Rarely do I feel better when leaving a stage than after having performed comedy. While I like to believe all of my presentations are entertaining or funny, I feel when an audience knows the purpose of a performance is to instill laughter, everyone has a better time. Incorporating in the core values of improvisation (or improv comedy) into sales training or executive training can be invaluable to a team.
At the last two Women in Automotive Conferences (in Orlando), Danny Benites, the Chief Operating Officer of Roberts Auto Group, and I have given a “Whose Line Is It Anyway?” style training seminar where we use fun, interactive improv games to educate auto industry professionals. Translating the rules of improv to real-life, actionable scenarios is the most entertaining skill-building a team can have. It both educates the state of affairs in retail automotive, and teaches invaluable listening skills while doing so in a fun environment.
When I was coming up in Chicago, I was training and performing at Improvolympic (now known as I.O. Chicago), as well as Second City Chicago as part of their conservatory program. During the early training rounds, it wasn’t uncommon to see executives from the likes of Microsoft, Dell, and Motorola subjecting themselves to the rigors of improv comedy training. Corporate improv training is becoming more sought after. These years of improv comedy experience has been crucial to my career and the ability to adapt to both technology and people. As we now are doing improvisational exercises in front of willing conference audiences, we see how unique, dynamic and valuable this training can be. And how memorable.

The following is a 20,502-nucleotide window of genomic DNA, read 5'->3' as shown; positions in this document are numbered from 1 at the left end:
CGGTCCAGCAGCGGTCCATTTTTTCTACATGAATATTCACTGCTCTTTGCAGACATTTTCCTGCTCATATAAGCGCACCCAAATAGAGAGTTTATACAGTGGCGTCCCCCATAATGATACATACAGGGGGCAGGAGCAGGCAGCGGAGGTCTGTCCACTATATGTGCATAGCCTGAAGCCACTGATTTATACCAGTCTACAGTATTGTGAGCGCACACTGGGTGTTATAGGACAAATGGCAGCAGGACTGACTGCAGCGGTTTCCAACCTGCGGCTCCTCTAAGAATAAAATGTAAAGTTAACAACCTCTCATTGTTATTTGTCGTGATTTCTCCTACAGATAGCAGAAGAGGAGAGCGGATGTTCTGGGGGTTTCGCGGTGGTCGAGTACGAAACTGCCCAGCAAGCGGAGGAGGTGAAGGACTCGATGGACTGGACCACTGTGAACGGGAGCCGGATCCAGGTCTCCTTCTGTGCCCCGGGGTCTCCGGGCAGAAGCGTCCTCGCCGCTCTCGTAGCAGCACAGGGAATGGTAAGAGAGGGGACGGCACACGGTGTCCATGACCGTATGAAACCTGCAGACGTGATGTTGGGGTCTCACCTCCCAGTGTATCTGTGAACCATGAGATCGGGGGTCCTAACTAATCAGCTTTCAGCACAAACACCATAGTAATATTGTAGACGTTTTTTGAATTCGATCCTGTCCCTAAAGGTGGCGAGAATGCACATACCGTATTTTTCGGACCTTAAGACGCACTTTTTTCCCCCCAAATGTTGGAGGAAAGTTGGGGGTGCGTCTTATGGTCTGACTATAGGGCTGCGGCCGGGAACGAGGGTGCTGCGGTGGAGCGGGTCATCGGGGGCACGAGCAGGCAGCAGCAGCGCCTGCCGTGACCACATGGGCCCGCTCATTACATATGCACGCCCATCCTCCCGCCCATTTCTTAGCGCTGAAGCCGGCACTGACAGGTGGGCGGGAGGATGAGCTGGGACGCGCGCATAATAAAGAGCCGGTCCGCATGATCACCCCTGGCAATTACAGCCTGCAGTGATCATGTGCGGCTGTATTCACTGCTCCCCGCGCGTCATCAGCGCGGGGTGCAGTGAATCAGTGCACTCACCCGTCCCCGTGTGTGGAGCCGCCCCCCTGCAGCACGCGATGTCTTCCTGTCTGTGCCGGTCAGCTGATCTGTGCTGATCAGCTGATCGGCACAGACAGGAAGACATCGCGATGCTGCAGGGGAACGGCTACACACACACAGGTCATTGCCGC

Whether you work at a dealership, an ad agency, a vendor, or an OEM, if you work alongside others, there are five skills that improv comedy can hone.
The most important skill of a great improviser is the ability to listen to those around them. There are several games that focus solely on the ability to listen intently, and to multiple people at once. It involves focus, eye contact, attention, and patience. Yet so many people nowadays are planning what they’re going to say next rather than listening to the person currently speaking. This causes disjointed conversations and problems with understanding our customers’ and co-worker’s real needs. Even when I was in automotive retail as a manager, I was having my own team perform improv games in the morning before work to get into a good frame of mind, and to sharpen their listening skills.
There is a saying in sales that “buyers are liars”. I don’t find this to be true. Sometimes people just don’t come right out and say exactly what they mean. Some aren’t skilled at being direct. Or they don’t share all of the information with you, mostly because we haven’t asked the right questions. When my wife says “Whatever”, I know the answer isn’t “whatever”. That means “There is a correct answer, and you should figure it out.” Couple listening (objective #1) with understanding how to read subtext, and you have a key ingredient to finding the primary objection, goal, need of the person in front of you.